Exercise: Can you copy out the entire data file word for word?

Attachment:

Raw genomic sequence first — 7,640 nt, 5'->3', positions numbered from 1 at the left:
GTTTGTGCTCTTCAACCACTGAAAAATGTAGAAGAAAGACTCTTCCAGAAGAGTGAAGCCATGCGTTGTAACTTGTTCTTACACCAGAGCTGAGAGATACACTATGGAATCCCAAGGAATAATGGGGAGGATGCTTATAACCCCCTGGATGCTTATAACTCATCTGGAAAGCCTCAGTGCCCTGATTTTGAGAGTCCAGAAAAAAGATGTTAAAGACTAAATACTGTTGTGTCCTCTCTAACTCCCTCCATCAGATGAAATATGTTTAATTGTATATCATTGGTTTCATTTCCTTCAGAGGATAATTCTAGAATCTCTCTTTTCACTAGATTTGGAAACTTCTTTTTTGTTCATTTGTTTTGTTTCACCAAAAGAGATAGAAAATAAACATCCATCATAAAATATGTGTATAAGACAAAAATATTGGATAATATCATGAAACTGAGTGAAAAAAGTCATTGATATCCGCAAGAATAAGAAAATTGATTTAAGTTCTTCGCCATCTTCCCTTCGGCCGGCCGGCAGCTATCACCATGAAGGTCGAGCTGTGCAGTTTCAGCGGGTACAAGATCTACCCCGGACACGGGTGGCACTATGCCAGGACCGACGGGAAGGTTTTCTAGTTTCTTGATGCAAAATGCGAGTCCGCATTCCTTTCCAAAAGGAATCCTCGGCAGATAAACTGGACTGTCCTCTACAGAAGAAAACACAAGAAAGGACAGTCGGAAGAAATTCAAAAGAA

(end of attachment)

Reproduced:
Raw genomic sequence first — 7,640 nt, 5'->3', positions numbered from 1 at the left:
GTTTGTGCTCTTCAACCACTGAAAAATGTAGAAGAAAGACTCTTCCAGAAGAGTGAAGCCATGCGTTGTAACTTGTTCTTACACCAGAGCTGAGAGATACACTATGGAATCCCAAGGAATAATGGGGAGGATGCTTATAACCCCCTGGATGCTTATAACTCATCTGGAAAGCCTCAGTGCCCTGATTTTGAGAGTCCAGAAAAAAGATGTTAAAGACTAAATACTGTTGTGTCCTCTCTAACTCCCTCCATCAGATGAAATATGTTTAATTGTATATCATTGGTTTCATTTCCTTCAGAGGATAATTCTAGAATCTCTCTTTTCACTAGATTTGGAAACTTCTTTTTTGTTCATTTGTTTTGTTTCACCAAAAGAGATAGAAAATAAACATCCATCATAAAATATGTGTATAAGACAAAAATATTGGATAATATCATGAAACTGAGTGAAAAAAGTCATTGATATCCGCAAGAATAAGAAAATTGATTTAAGTTCTTCGCCATCTTCCCTTCGGCCGGCCGGCAGCTATCACCATGAAGGTCGAGCTGTGCAGTTTCAGCGGGTACAAGATCTACCCCGGACACGGGTGGCACTATGCCAGGACCGACGGGAAGGTTTTCTAGTTTCTTGATGCAAAATGCGAGTCCGCATTCCTTTCCAAAAGGAATCCTCGGCAGATAAACTGGACTGTCCTCTACAGAAGAAAACACAAGAAAGGACAGTCGGAAGAAATTCAAAAGAA